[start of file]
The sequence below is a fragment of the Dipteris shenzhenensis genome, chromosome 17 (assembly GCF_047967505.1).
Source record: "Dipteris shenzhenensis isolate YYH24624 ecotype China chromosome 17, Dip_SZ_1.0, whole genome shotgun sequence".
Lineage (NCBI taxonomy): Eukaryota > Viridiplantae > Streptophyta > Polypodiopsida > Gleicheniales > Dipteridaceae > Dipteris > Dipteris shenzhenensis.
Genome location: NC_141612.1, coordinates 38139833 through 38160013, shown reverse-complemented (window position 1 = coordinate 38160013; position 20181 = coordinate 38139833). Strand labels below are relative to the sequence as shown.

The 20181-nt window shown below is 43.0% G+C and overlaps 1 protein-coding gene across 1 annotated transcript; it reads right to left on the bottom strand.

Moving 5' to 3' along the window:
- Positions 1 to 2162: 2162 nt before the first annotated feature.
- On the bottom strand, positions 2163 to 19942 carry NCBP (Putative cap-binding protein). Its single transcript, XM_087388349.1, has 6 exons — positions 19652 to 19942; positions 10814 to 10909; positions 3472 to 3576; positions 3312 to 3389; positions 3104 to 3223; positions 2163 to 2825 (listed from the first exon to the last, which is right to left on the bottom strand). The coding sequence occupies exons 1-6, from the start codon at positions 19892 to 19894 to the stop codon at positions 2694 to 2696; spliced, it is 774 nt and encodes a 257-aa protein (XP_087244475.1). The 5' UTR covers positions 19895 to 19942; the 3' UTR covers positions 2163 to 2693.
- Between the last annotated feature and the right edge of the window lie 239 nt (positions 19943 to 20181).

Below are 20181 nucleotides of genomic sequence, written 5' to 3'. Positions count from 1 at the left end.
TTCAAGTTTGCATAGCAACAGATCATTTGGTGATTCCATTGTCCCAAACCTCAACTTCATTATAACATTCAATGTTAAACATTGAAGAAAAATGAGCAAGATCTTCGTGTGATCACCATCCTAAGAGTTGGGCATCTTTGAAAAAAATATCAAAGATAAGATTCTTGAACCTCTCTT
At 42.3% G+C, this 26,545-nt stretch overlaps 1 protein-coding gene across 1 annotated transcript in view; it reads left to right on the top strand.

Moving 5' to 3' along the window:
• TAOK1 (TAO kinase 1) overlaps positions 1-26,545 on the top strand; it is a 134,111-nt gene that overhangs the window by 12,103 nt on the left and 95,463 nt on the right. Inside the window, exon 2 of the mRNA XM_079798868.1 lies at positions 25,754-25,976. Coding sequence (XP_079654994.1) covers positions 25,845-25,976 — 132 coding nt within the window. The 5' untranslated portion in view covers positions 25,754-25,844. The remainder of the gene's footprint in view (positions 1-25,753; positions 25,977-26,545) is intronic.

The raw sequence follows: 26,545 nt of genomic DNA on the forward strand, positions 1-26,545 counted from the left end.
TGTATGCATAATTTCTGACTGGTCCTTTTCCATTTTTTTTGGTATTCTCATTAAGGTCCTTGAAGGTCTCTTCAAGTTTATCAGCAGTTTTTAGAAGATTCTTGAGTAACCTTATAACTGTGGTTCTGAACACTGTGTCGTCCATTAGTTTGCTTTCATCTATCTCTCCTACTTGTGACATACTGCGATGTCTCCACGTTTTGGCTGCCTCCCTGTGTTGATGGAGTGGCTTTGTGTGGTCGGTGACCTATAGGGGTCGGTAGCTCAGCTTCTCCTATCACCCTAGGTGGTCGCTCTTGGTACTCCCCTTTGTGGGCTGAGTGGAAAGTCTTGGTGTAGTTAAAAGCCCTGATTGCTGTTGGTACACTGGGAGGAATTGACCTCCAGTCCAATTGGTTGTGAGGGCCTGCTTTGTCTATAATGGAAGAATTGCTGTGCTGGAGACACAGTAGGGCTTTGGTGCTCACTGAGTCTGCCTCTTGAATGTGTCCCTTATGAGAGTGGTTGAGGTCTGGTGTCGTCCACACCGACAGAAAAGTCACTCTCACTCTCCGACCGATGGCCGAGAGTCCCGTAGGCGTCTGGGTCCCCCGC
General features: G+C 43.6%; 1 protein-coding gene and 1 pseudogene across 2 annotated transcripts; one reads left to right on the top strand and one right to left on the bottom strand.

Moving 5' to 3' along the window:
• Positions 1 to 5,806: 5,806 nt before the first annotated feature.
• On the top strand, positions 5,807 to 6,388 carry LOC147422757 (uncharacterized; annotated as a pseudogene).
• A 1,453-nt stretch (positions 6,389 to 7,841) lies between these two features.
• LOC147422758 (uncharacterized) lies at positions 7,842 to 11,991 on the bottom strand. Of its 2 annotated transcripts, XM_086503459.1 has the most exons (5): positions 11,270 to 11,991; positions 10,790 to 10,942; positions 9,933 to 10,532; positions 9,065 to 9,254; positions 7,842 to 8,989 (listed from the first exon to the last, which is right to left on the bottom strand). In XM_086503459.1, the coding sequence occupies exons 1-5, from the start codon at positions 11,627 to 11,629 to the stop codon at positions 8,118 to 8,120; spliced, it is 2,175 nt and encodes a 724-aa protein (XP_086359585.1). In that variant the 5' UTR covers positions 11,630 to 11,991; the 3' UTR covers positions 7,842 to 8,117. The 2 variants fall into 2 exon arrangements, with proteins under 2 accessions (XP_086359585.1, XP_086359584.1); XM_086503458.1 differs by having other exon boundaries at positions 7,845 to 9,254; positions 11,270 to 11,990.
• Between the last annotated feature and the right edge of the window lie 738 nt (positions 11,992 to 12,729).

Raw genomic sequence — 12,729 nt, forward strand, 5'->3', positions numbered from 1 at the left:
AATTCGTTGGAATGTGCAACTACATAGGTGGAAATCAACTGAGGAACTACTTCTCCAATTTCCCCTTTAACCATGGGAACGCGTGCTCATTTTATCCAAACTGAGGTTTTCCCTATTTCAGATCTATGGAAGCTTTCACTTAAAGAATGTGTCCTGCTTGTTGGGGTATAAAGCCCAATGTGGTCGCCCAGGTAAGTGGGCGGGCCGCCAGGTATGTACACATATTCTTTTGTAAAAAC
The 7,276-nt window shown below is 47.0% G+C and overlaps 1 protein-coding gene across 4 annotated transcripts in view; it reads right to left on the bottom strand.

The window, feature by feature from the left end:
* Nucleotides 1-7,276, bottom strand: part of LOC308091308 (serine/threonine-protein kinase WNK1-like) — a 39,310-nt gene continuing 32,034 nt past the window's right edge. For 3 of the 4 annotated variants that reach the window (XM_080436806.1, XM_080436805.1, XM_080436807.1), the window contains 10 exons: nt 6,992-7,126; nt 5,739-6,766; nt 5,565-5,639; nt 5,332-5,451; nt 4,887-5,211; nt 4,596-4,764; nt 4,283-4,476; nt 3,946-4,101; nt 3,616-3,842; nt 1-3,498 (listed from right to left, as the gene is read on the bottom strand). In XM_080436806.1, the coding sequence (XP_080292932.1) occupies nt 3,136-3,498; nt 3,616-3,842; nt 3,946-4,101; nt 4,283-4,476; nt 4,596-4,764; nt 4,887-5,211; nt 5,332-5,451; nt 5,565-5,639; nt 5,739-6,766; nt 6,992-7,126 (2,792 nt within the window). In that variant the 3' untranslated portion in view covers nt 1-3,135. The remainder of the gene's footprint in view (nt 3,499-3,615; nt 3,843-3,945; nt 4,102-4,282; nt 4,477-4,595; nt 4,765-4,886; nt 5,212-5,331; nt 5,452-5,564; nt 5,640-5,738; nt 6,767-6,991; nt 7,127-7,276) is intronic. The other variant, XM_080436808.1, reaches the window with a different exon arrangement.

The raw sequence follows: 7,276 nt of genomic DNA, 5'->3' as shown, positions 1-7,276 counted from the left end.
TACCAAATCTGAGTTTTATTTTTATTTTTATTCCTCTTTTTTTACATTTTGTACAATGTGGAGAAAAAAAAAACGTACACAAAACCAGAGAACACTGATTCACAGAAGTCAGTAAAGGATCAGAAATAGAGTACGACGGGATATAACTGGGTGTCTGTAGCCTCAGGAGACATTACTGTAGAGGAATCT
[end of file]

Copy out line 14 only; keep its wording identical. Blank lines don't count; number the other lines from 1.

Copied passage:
• TAOK1 (TAO kinase 1) overlaps positions 1-26,545 on the top strand; it is a 134,111-nt gene that overhangs the window by 12,103 nt on the left and 95,463 nt on the right. Inside the window, exon 2 of the mRNA XM_079798868.1 lies at positions 25,754-25,976. Coding sequence (XP_079654994.1) covers positions 25,845-25,976 — 132 coding nt within the window. The 5' untranslated portion in view covers positions 25,754-25,844. The remainder of the gene's footprint in view (positions 1-25,753; positions 25,977-26,545) is intronic.